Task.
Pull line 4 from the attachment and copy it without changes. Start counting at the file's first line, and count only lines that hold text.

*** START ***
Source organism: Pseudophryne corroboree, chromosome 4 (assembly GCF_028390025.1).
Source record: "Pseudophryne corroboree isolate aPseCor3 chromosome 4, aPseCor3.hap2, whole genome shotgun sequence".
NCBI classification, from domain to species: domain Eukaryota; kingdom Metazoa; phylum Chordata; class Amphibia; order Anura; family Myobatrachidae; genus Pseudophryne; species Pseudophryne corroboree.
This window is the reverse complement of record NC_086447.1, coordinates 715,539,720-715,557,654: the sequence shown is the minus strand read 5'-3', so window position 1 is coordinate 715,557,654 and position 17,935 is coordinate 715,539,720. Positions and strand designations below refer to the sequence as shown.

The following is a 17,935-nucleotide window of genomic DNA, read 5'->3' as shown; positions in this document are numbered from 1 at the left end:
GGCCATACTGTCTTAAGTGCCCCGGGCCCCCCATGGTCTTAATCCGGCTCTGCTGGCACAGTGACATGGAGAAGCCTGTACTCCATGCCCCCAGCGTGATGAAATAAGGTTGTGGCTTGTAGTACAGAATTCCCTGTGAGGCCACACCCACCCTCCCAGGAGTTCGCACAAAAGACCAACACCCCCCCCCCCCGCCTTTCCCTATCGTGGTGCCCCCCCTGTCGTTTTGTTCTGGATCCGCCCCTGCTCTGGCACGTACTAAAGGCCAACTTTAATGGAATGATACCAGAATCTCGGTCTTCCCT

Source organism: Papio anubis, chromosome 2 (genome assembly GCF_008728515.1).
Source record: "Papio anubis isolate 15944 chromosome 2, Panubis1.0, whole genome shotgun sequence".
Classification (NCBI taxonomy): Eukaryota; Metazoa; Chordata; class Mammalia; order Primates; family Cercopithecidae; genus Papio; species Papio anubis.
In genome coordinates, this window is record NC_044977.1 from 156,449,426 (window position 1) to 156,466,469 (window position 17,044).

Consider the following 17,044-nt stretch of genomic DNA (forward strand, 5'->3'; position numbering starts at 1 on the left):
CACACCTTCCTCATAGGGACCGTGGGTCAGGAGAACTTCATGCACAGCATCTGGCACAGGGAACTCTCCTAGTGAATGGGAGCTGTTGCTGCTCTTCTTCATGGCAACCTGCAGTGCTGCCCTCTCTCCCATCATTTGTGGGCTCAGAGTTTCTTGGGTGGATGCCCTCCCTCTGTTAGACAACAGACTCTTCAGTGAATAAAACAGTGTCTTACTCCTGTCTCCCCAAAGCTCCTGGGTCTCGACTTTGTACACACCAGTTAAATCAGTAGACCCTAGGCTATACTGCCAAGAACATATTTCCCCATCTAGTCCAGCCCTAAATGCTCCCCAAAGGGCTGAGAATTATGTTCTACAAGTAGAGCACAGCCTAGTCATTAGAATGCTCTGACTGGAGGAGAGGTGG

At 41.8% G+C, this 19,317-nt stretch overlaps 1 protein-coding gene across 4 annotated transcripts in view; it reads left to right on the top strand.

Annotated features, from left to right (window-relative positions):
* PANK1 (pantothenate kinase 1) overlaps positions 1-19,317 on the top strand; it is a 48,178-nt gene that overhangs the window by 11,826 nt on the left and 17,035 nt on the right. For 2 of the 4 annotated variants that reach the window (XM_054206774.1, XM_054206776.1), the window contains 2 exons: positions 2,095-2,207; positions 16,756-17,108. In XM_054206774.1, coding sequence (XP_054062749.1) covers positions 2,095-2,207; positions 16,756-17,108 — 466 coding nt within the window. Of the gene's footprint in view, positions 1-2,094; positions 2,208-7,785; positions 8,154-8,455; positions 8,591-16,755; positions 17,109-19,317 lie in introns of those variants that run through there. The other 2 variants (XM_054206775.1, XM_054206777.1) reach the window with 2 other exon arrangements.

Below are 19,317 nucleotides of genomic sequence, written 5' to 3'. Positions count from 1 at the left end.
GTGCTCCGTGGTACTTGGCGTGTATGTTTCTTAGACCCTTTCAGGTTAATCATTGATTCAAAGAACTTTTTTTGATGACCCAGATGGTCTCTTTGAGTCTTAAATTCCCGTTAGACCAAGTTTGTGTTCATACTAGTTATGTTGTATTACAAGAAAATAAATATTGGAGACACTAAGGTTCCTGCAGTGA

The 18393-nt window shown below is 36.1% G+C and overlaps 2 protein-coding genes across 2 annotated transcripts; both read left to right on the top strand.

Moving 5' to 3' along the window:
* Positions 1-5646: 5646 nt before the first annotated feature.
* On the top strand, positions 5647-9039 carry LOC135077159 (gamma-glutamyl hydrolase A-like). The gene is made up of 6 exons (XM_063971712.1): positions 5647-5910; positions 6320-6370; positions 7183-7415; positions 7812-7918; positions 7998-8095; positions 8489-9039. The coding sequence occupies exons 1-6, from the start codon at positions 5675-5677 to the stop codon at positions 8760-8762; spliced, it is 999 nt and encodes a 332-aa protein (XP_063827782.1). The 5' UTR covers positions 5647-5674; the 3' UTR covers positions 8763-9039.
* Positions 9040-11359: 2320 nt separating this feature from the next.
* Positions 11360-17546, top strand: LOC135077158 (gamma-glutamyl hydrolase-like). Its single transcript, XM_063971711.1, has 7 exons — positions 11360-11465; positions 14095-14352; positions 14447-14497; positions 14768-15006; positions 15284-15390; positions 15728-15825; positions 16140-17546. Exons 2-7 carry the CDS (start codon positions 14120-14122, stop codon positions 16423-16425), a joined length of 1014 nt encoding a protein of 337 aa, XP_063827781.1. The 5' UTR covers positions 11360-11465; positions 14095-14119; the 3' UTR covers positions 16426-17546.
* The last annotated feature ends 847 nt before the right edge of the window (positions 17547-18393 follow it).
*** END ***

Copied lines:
This window is the reverse complement of record NC_086447.1, coordinates 715,539,720-715,557,654: the sequence shown is the minus strand read 5'-3', so window position 1 is coordinate 715,557,654 and position 17,935 is coordinate 715,539,720. Positions and strand designations below refer to the sequence as shown.